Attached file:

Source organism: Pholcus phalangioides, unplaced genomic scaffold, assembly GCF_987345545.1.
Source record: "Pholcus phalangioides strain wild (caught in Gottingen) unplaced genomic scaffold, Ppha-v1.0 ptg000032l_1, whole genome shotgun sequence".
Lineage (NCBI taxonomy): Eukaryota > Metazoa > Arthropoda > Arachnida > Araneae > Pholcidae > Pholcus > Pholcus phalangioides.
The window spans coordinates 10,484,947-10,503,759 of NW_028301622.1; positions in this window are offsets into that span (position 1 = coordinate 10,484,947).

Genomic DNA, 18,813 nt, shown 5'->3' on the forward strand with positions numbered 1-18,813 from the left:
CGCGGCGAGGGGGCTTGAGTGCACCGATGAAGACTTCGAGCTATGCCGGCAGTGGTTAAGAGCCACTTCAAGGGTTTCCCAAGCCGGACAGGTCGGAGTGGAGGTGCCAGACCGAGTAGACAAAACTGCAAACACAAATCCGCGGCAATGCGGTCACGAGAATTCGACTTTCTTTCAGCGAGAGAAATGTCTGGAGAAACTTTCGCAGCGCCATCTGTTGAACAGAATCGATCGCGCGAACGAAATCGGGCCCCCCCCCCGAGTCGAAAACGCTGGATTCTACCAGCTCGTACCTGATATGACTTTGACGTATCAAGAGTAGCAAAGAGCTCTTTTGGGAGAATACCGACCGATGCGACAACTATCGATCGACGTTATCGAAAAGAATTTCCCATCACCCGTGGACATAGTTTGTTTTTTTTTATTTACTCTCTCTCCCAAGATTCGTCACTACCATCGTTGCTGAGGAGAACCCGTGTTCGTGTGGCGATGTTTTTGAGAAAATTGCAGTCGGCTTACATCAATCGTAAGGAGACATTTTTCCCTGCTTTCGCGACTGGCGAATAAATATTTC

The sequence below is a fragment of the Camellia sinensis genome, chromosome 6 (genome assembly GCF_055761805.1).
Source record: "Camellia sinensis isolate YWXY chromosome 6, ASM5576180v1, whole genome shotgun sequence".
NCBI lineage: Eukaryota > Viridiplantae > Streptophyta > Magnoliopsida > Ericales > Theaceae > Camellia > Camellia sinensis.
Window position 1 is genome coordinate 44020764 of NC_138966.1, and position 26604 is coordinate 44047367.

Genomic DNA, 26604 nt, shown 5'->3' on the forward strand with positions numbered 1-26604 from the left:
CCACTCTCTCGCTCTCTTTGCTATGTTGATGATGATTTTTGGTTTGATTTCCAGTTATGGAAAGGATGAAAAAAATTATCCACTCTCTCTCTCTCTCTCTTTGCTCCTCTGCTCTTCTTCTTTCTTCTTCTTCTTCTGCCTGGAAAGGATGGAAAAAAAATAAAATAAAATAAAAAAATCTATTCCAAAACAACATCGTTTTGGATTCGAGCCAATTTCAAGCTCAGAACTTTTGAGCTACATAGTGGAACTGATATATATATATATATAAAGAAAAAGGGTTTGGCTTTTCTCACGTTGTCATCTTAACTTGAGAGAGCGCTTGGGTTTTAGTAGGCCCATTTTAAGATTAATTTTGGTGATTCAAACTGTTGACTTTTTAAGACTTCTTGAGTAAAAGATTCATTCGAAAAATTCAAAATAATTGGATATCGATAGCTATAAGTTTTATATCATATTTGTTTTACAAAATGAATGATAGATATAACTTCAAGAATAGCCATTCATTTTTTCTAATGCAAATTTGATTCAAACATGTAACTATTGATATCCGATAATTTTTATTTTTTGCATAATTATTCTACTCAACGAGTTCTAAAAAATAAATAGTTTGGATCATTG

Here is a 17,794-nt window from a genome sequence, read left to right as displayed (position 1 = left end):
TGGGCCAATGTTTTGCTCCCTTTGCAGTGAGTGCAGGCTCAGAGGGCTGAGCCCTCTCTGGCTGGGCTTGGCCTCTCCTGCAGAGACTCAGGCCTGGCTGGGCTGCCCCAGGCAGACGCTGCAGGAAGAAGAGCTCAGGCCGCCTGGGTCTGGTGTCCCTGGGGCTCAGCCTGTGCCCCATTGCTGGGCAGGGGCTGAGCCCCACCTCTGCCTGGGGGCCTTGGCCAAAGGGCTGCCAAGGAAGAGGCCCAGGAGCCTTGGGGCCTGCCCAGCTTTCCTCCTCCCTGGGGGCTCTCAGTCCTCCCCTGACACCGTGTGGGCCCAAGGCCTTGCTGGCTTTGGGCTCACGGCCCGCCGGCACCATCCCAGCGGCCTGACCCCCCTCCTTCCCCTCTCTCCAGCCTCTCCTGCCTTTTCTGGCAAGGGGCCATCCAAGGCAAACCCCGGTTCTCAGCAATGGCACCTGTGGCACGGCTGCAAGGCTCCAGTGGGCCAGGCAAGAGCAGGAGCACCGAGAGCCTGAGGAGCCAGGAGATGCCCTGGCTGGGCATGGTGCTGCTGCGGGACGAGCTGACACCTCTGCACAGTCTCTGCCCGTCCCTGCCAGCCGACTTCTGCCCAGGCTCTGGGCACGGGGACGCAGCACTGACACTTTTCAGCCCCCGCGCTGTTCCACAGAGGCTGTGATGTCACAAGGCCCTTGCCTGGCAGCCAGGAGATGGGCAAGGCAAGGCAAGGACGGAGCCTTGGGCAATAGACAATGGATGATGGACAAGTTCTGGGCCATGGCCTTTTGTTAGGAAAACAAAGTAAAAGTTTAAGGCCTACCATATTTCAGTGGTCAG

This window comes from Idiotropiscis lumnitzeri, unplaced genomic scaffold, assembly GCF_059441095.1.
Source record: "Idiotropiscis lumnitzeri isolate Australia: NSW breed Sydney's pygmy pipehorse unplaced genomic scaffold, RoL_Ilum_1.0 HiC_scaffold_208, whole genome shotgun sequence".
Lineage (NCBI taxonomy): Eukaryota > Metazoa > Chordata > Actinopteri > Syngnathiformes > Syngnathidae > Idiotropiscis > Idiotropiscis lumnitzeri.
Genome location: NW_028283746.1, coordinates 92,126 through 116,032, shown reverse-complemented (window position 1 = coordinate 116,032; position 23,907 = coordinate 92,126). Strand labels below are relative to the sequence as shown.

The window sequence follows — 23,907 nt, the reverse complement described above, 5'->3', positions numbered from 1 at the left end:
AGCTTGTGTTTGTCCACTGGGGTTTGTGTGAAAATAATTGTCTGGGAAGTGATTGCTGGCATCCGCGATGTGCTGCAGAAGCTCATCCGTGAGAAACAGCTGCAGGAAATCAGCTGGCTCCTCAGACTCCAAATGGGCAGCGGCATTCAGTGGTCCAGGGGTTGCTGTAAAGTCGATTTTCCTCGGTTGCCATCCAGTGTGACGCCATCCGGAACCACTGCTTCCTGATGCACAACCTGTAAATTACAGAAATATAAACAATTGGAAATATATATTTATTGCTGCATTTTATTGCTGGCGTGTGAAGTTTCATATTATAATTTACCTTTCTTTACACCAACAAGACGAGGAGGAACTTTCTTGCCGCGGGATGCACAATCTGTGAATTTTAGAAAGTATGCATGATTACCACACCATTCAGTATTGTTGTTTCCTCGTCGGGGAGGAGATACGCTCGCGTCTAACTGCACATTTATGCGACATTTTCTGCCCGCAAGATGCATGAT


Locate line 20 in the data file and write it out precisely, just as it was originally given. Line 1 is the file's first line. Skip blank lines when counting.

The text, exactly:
AGCTTGTGTTTGTCCACTGGGGTTTGTGTGAAAATAATTGTCTGGGAAGTGATTGCTGGCATCCGCGATGTGCTGCAGAAGCTCATCCGTGAGAAACAGCTGCAGGAAATCAGCTGGCTCCTCAGACTCCAAATGGGCAGCGGCATTCAGTGGTCCAGGGGTTGCTGTAAAGTCGATTTTCCTCGGTTGCCATCCAGTGTGACGCCATCCGGAACCACTGCTTCCTGATGCACAACCTGTAAATTACAGAAATATAAACAATTGGAAATATATATTTATTGCTGCATTTTATTGCTGGCGTGTGAAGTTTCATATTATAATTTACCTTTCTTTACACCAACAAGACGAGGAGGAACTTTCTTGCCGCGGGATGCACAATCTGTGAATTTTAGAAAGTATGCATGATTACCACACCATTCAGTATTGTTGTTTCCTCGTCGGGGAGGAGATACGCTCGCGTCTAACTGCACATTTATGCGACATTTTCTGCCCGCAAGATGCATGAT